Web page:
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Learning from multiple genomic information in cancer for diagnosis and prognosis

Abstract : Several initiatives have been launched recently to investigate the molecular characterisation of large cohorts of human cancers with various high-throughput technologies in order to understanding the major biological alterations related to tumorogenesis. The information measured include gene expression, mutations, copy-number variations, as well as epigenetic signals such as DNA methylation. Large consortiums such as “The Cancer Genome Atlas” (TCGA) have already gathered publicly thousands of cancerous and non-cancerous samples. We contribute in this thesis in the statistical analysis of the relationship between the different biological sources, the validation and/or large scale generalisation of biological phenomenon using an integrative analysis of genetic and epigenetic data.Firstly, we show the role of DNA methylation as a surrogate biomarker of clonality between cells which would allow for a powerful clinical tool for to elaborate appropriate treatments for specific patients with breast cancer relapses.In addition, we developed systematic statistical analyses to assess the significance of DNA methylation variations on gene expression regulation. We highlight the importance of adding prior knowledge to tackle the small number of samples in comparison with the number of variables. In return, we show the potential of bioinformatics to infer new interesting biological hypotheses.Finally, we tackle the existence of the universal biological phenomenon related to the hypermethylator phenotype. Here, we adapt regression techniques using the similarity between the different prediction tasks to obtain robust genetic predictive signatures common to all cancers and that allow for a better prediction accuracy.In conclusion, we highlight the importance of a biological and computational collaboration in order to establish appropriate methods to the current issues in bioinformatics that will in turn provide new biological insights.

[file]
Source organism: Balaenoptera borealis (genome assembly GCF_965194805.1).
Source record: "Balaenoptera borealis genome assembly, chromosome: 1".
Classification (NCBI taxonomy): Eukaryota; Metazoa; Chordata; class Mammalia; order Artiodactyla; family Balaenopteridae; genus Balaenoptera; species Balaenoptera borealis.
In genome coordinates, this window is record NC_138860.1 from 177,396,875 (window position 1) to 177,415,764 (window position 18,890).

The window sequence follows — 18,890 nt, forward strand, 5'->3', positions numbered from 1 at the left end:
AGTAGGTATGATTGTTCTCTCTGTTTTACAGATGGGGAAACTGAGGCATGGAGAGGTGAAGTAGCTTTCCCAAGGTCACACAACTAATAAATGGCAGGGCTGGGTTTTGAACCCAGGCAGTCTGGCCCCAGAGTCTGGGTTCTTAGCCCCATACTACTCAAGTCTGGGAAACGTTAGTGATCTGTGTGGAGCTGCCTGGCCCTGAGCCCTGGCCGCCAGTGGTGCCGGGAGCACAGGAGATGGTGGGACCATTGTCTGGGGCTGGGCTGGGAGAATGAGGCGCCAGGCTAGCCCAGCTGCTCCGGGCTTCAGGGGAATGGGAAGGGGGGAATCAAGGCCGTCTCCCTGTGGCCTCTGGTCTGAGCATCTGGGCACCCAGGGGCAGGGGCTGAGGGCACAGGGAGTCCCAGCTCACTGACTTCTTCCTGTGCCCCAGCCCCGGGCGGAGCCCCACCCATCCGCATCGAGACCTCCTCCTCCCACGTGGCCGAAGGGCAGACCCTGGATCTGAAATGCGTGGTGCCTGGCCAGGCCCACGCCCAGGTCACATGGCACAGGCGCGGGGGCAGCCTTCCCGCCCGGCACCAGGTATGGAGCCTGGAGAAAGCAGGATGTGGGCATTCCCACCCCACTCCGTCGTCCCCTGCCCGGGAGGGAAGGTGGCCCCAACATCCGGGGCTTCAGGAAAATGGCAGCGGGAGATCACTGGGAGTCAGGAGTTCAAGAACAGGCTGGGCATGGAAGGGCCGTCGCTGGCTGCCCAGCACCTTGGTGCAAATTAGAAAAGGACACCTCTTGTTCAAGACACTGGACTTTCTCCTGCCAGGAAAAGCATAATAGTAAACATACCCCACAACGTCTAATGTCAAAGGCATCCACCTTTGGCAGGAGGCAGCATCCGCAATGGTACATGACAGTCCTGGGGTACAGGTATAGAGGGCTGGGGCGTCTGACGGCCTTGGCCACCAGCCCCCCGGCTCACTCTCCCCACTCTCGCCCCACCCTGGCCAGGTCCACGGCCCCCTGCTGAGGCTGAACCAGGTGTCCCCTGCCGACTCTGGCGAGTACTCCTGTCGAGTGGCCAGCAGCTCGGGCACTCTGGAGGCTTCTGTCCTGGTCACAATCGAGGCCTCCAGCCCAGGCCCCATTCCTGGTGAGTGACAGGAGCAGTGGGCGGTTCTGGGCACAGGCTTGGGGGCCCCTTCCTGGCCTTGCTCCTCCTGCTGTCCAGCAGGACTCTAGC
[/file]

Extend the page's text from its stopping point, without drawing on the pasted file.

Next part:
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Submitted on : Monday, January 30, 2017 - 11:06:07 AM
Last modification on : Wednesday, November 17, 2021 - 12:31:04 PM


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  • HAL Id : tel-01449202, version 1


Matahi Moarii. Learning from multiple genomic information in cancer for diagnosis and prognosis. Quantitative Methods [q-bio.QM]. Ecole Nationale Supérieure des Mines de Paris, 2015. English. ⟨NNT : 2015ENMP0086⟩. ⟨tel-01449202⟩



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